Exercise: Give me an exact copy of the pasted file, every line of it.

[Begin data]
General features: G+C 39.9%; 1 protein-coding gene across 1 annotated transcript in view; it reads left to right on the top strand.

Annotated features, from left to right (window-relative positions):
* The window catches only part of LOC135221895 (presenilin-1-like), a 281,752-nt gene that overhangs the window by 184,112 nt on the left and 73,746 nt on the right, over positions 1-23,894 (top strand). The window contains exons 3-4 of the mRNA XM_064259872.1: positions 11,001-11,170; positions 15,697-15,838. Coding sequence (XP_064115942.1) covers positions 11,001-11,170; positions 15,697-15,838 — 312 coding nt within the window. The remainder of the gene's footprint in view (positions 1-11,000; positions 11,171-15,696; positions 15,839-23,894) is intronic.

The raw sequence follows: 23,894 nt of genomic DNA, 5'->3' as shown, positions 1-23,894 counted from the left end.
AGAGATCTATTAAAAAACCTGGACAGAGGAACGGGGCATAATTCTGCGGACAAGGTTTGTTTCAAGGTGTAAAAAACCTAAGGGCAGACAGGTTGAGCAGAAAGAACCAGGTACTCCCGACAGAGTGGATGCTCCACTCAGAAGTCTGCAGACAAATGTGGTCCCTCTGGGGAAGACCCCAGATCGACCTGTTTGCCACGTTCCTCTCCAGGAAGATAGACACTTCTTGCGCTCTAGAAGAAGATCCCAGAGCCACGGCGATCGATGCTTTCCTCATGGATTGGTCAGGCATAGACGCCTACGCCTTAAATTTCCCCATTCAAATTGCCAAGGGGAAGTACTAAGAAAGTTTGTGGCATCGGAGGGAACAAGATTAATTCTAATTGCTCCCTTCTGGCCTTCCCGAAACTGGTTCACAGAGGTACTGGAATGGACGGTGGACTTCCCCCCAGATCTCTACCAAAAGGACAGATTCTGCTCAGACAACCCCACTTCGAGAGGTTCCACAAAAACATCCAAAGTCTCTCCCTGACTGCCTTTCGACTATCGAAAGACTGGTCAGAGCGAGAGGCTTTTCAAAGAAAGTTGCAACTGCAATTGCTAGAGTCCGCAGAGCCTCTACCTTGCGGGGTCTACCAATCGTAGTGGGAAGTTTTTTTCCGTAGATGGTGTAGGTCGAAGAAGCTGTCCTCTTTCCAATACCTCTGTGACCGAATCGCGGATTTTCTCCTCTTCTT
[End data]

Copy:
General features: G+C 39.9%; 1 protein-coding gene across 1 annotated transcript in view; it reads left to right on the top strand.

Annotated features, from left to right (window-relative positions):
* The window catches only part of LOC135221895 (presenilin-1-like), a 281,752-nt gene that overhangs the window by 184,112 nt on the left and 73,746 nt on the right, over positions 1-23,894 (top strand). The window contains exons 3-4 of the mRNA XM_064259872.1: positions 11,001-11,170; positions 15,697-15,838. Coding sequence (XP_064115942.1) covers positions 11,001-11,170; positions 15,697-15,838 — 312 coding nt within the window. The remainder of the gene's footprint in view (positions 1-11,000; positions 11,171-15,696; positions 15,839-23,894) is intronic.

The raw sequence follows: 23,894 nt of genomic DNA, 5'->3' as shown, positions 1-23,894 counted from the left end.
AGAGATCTATTAAAAAACCTGGACAGAGGAACGGGGCATAATTCTGCGGACAAGGTTTGTTTCAAGGTGTAAAAAACCTAAGGGCAGACAGGTTGAGCAGAAAGAACCAGGTACTCCCGACAGAGTGGATGCTCCACTCAGAAGTCTGCAGACAAATGTGGTCCCTCTGGGGAAGACCCCAGATCGACCTGTTTGCCACGTTCCTCTCCAGGAAGATAGACACTTCTTGCGCTCTAGAAGAAGATCCCAGAGCCACGGCGATCGATGCTTTCCTCATGGATTGGTCAGGCATAGACGCCTACGCCTTAAATTTCCCCATTCAAATTGCCAAGGGGAAGTACTAAGAAAGTTTGTGGCATCGGAGGGAACAAGATTAATTCTAATTGCTCCCTTCTGGCCTTCCCGAAACTGGTTCACAGAGGTACTGGAATGGACGGTGGACTTCCCCCCAGATCTCTACCAAAAGGACAGATTCTGCTCAGACAACCCCACTTCGAGAGGTTCCACAAAAACATCCAAAGTCTCTCCCTGACTGCCTTTCGACTATCGAAAGACTGGTCAGAGCGAGAGGCTTTTCAAAGAAAGTTGCAACTGCAATTGCTAGAGTCCGCAGAGCCTCTACCTTGCGGGGTCTACCAATCGTAGTGGGAAGTTTTTTTCCGTAGATGGTGTAGGTCGAAGAAGCTGTCCTCTTTCCAATACCTCTGTGACCGAATCGCGGATTTTCTCCTCTTCTT